(In terms of the ALA, at least one person I know doesn’t think that the ALA is doing enough. I don’t really know enough about the organization to make any declarative statements, but I have been watching for their actions and words during the Ohio budget crisis.)

I realize in closing that the latter half of this post is more passion than substance in calling for a change in our collective course of action. But passion is the unquenchable thirst that drives each and every one of us to go farther and reach higher, whether as a librarian, an athlete, a parent, or just to be a better person. And library advocacy has become my passion, much in the same way that you can hear it in the voices of the testimonials in this video from NYPL.org:

So, who is with me?

AndyW

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"...now is the time to create our own functional social networks for advocacy. "

I'm not so sure about this. I don't know if the world needs another one. I'd rather see us work WITHIN existing networks & tools. I think (though I'm not sure) one more network won't matter, but if we build on and use what's there already we'd make better progress.

networks

Which existing networks would you like to see improved? Because I'm all for avoiding the re-invention of the wheel.

When I was checking around to see what was out there now, I didn't really find anything that was build from the individual librarian up. Even ALA's advocacy site (which has some nice talking points) has some outdated moments when it refers to 2002 studies and nary a mention of social media. The legislative alerts section has a Pennsylvania bill that has been dead for a couple of weeks now. The news has an entry (last time I looked, a couple days back) that is dated June 12 for the Ohio libraries budget crisis. After that, the entries are a bit more sparse.

Existing Networks/Roles/Functions To Be Improved

1. How to write a press release that actually catches an editor's attention. There are a whole slew of outfits that help with this sort of consulting beyond Erie Looking Productions. Most charge dearly for their time.

2. How to roll your own radio PSA. Not everybody can pull it off. In today's digital world, radio still has a fabulously cost-effective value in reaching people not shared by other communications forms.

3. Networking with influencers. There are a whole slew of groups, people, and agencies in your local community who can help or hurt your library. Taking local editors/news directors out for dinner to introduce them to your library is an easy first step for library directors to avoid making local enemies. Ministerial groups also would fall under this. The goal would not be bribery but rather to show them a human face from an institution that seems all too inhuman to some.

4. See the world beyond online. There are folks in North America who do not care one whit that you have fabulous resources online and that if they went online that they could bask in your library's glories. This is a part of the population served that requires attention as you want to ensure you serve their needs too. Sometimes people don't care about blogs or PlayAway devices or Kindle readers and instead just want to get a print novel to read.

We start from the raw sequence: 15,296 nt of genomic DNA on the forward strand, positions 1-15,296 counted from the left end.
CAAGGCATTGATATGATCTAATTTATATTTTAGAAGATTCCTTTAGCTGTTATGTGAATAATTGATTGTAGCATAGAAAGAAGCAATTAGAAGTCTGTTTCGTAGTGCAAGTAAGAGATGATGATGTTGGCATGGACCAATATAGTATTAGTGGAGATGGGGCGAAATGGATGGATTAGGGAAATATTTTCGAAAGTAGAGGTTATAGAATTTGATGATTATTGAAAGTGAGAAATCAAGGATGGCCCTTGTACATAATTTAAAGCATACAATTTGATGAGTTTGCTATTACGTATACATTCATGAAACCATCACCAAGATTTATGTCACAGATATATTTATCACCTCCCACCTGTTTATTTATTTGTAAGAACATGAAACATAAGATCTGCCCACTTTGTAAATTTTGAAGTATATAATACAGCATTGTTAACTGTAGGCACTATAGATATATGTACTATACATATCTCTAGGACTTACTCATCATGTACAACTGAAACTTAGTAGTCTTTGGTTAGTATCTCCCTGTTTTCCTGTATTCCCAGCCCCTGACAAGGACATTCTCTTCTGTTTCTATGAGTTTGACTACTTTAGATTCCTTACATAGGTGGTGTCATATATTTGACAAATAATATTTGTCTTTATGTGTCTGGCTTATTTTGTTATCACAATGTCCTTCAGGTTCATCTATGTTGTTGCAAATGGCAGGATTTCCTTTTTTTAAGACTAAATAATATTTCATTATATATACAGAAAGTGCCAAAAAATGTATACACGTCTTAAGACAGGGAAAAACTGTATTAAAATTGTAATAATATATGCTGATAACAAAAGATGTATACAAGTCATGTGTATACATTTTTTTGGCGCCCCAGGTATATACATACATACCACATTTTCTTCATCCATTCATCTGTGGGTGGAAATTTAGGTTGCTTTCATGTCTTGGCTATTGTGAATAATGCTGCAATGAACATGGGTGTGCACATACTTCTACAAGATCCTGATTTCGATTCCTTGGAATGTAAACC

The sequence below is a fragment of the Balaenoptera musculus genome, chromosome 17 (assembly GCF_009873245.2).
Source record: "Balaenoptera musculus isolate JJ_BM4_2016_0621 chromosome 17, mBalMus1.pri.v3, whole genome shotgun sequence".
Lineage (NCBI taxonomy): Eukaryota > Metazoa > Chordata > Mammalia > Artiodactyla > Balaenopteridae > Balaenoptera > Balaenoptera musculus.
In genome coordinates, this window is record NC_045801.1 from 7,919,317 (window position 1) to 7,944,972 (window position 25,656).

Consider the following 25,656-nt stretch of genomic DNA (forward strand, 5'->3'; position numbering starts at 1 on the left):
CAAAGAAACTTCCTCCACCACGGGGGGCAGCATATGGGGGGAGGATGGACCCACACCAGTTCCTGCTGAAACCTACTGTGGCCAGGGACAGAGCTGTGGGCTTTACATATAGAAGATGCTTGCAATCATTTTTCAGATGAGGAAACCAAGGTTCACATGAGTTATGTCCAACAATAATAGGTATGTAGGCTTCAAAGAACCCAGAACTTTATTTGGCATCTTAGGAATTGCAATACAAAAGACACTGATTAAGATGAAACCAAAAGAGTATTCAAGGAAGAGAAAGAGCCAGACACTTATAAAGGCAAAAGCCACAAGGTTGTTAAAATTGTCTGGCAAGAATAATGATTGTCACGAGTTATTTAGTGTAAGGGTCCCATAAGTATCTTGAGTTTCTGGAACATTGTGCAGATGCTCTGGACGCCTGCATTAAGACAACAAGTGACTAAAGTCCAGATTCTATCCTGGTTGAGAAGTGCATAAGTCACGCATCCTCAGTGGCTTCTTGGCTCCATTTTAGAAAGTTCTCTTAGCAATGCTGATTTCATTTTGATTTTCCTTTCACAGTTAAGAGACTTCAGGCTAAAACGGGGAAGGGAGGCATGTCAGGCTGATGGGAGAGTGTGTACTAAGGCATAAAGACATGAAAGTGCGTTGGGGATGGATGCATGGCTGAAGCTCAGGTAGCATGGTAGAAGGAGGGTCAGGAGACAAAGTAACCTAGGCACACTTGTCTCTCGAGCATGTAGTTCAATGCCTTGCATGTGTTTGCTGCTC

5. Recognize diversity in your served population. One size will not necessarily fit all. With limited resources the problem becomes how to stretch dollars to serve the most people possible without leaving too many folks behind.
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you should channel your energies

you seem to have lots of energy,.. why don't you edit the Public Enemy video and insert yourself punching your fist in the air and shouting, "SUPPORT LIBRARIES"? get sued for copyright infringment and then spread your word about libraries to the news media.

or make something like this:
which took about 20 minutes of my time.

it was like the emails you sent to Amazon and Sony about downloadable content lending policy for libraries--- why don't you use some of that energy and survey all the libraries that have budgets large enough to support buying Kindles (or other devices) and find out how much they could spend... then go back to Amazon and tell them, "there are 100 libraries out here with a combined $2 million to purchase downloadables if only you would change your policies."

it's good that you can get a donut or coffee or candy bar named after libraries because I sure love donuts, but use some of that energy and get some real library stuff done... hell, I'm too damn old and drunk and lazy to do it. so it's got to be up to people like you.

Great post!

I saw them at our student union in college, I'm guessing we're about the same age. And to quote the song itself:

"What we need is awareness, we can't get careless
You say what is this?
My beloved lets get down to business"

Social media is the key to being heard in these times.